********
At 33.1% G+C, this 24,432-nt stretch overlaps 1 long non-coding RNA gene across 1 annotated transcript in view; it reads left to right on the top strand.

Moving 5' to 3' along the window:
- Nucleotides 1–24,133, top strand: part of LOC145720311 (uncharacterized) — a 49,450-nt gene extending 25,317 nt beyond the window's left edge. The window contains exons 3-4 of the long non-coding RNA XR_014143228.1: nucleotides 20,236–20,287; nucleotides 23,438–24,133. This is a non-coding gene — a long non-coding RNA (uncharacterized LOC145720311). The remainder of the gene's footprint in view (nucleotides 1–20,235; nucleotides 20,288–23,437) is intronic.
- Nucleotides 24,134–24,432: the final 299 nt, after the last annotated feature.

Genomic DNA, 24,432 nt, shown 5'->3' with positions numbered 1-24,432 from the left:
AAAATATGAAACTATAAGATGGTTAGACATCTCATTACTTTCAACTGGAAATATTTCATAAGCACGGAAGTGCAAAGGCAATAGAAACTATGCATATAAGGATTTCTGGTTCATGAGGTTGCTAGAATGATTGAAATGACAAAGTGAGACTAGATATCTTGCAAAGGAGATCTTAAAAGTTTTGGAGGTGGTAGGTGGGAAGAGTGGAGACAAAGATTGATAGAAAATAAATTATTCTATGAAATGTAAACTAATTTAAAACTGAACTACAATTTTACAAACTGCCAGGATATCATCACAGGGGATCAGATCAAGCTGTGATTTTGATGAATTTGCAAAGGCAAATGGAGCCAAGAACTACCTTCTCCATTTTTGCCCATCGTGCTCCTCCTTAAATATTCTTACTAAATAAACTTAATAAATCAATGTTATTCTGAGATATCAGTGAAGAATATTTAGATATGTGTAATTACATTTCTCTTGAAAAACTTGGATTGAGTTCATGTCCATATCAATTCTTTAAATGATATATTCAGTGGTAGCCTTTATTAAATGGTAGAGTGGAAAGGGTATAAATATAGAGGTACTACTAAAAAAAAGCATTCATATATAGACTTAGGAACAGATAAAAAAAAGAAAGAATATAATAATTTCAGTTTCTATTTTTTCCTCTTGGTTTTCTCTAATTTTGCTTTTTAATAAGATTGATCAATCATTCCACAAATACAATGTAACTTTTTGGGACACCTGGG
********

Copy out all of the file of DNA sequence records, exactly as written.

At 33.1% G+C, this 24,432-nt stretch overlaps 1 long non-coding RNA gene across 1 annotated transcript in view; it reads left to right on the top strand.

Moving 5' to 3' along the window:
- Nucleotides 1–24,133, top strand: part of LOC145720311 (uncharacterized) — a 49,450-nt gene extending 25,317 nt beyond the window's left edge. The window contains exons 3-4 of the long non-coding RNA XR_014143228.1: nucleotides 20,236–20,287; nucleotides 23,438–24,133. This is a non-coding gene — a long non-coding RNA (uncharacterized LOC145720311). The remainder of the gene's footprint in view (nucleotides 1–20,235; nucleotides 20,288–23,437) is intronic.
- Nucleotides 24,134–24,432: the final 299 nt, after the last annotated feature.

Genomic DNA, 24,432 nt, shown 5'->3' with positions numbered 1-24,432 from the left:
AAAATATGAAACTATAAGATGGTTAGACATCTCATTACTTTCAACTGGAAATATTTCATAAGCACGGAAGTGCAAAGGCAATAGAAACTATGCATATAAGGATTTCTGGTTCATGAGGTTGCTAGAATGATTGAAATGACAAAGTGAGACTAGATATCTTGCAAAGGAGATCTTAAAAGTTTTGGAGGTGGTAGGTGGGAAGAGTGGAGACAAAGATTGATAGAAAATAAATTATTCTATGAAATGTAAACTAATTTAAAACTGAACTACAATTTTACAAACTGCCAGGATATCATCACAGGGGATCAGATCAAGCTGTGATTTTGATGAATTTGCAAAGGCAAATGGAGCCAAGAACTACCTTCTCCATTTTTGCCCATCGTGCTCCTCCTTAAATATTCTTACTAAATAAACTTAATAAATCAATGTTATTCTGAGATATCAGTGAAGAATATTTAGATATGTGTAATTACATTTCTCTTGAAAAACTTGGATTGAGTTCATGTCCATATCAATTCTTTAAATGATATATTCAGTGGTAGCCTTTATTAAATGGTAGAGTGGAAAGGGTATAAATATAGAGGTACTACTAAAAAAAAGCATTCATATATAGACTTAGGAACAGATAAAAAAAAGAAAGAATATAATAATTTCAGTTTCTATTTTTTCCTCTTGGTTTTCTCTAATTTTGCTTTTTAATAAGATTGATCAATCATTCCACAAATACAATGTAACTTTTTGGGACACCTGGG